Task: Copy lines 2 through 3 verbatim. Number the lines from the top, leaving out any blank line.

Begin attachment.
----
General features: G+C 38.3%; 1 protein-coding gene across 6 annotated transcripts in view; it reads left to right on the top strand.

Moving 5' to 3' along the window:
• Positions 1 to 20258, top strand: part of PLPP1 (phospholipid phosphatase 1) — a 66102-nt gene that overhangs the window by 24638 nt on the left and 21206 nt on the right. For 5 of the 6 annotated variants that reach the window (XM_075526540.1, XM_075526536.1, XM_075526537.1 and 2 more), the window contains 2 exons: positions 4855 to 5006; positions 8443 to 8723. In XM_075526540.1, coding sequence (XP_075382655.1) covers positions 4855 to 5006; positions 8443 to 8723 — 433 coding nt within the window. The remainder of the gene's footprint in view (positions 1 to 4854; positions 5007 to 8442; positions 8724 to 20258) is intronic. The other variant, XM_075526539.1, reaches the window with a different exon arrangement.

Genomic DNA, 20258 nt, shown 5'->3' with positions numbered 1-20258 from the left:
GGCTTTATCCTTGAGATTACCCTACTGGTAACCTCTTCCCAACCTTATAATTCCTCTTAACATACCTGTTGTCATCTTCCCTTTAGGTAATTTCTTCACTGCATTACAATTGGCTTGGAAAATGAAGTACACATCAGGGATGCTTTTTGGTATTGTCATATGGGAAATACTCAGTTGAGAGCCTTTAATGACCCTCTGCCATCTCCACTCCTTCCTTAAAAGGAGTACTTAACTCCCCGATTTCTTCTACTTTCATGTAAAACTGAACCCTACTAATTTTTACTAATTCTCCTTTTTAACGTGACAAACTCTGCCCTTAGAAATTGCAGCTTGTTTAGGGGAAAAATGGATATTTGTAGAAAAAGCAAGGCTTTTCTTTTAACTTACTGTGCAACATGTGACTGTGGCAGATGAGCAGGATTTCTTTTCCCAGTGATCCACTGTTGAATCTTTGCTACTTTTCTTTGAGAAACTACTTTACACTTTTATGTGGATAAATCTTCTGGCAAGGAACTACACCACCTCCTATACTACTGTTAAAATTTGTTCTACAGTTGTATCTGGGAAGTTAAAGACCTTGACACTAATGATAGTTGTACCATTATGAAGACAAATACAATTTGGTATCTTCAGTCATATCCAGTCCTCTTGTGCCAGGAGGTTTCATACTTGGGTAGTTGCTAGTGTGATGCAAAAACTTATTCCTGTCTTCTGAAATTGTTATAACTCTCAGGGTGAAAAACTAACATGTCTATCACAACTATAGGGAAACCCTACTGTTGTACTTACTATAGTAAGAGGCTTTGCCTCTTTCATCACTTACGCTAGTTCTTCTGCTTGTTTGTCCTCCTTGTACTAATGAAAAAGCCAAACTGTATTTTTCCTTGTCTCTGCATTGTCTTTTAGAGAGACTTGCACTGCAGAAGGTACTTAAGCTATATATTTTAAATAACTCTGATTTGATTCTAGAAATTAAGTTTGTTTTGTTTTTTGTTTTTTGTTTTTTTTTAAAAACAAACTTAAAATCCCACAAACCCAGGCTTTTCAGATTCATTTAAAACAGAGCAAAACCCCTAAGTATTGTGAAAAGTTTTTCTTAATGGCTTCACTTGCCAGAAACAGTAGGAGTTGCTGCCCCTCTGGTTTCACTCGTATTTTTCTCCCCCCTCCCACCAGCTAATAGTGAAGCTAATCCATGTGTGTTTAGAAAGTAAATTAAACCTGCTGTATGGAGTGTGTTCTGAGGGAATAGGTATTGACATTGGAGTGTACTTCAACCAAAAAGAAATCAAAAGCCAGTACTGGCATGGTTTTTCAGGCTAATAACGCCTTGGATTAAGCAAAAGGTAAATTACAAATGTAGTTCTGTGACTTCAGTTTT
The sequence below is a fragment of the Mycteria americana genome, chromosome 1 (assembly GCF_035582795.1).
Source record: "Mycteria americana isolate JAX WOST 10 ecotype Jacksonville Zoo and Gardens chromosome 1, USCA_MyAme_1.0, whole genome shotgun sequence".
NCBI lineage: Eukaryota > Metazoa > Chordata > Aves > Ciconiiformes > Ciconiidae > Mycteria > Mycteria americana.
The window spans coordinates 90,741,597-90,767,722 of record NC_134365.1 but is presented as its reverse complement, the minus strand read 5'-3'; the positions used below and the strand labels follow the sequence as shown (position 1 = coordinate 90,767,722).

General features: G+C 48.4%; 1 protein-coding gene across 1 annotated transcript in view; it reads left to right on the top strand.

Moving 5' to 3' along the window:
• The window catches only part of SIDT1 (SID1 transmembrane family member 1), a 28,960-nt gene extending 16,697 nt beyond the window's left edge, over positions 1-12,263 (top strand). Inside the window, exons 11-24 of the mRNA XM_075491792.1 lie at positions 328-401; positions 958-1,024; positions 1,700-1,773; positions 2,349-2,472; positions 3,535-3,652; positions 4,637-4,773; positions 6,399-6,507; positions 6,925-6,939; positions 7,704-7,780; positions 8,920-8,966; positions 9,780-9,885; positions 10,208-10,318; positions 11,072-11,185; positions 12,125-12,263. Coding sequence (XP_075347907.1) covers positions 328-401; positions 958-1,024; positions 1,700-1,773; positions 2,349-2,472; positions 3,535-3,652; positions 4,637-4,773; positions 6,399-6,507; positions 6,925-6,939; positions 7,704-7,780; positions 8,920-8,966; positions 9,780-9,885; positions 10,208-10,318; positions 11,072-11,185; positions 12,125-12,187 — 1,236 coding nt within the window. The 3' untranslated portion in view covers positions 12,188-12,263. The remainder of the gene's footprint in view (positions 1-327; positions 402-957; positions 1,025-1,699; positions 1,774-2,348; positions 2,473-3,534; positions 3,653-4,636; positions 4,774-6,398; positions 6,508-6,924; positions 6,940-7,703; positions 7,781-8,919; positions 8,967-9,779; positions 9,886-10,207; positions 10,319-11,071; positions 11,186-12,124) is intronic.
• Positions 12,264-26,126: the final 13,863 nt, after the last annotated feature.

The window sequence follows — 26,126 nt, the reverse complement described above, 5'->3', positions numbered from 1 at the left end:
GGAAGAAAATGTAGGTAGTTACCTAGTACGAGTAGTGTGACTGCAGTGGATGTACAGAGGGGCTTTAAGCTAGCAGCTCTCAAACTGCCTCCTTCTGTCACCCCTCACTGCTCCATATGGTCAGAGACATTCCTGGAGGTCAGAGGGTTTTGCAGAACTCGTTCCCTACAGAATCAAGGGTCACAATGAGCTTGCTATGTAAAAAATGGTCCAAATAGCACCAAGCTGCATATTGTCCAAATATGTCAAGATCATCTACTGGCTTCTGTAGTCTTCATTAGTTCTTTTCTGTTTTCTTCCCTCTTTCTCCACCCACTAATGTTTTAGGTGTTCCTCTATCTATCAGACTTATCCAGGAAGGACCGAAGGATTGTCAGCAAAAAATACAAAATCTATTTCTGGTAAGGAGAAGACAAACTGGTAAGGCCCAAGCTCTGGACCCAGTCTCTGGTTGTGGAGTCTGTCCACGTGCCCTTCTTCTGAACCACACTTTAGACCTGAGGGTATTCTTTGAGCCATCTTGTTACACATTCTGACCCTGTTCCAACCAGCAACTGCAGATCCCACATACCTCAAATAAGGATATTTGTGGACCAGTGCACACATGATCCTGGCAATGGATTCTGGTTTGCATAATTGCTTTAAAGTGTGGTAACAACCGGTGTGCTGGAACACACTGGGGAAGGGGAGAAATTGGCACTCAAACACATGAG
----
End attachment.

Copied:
Moving 5' to 3' along the window:
• Positions 1 to 20258, top strand: part of PLPP1 (phospholipid phosphatase 1) — a 66102-nt gene that overhangs the window by 24638 nt on the left and 21206 nt on the right. For 5 of the 6 annotated variants that reach the window (XM_075526540.1, XM_075526536.1, XM_075526537.1 and 2 more), the window contains 2 exons: positions 4855 to 5006; positions 8443 to 8723. In XM_075526540.1, coding sequence (XP_075382655.1) covers positions 4855 to 5006; positions 8443 to 8723 — 433 coding nt within the window. The remainder of the gene's footprint in view (positions 1 to 4854; positions 5007 to 8442; positions 8724 to 20258) is intronic. The other variant, XM_075526539.1, reaches the window with a different exon arrangement.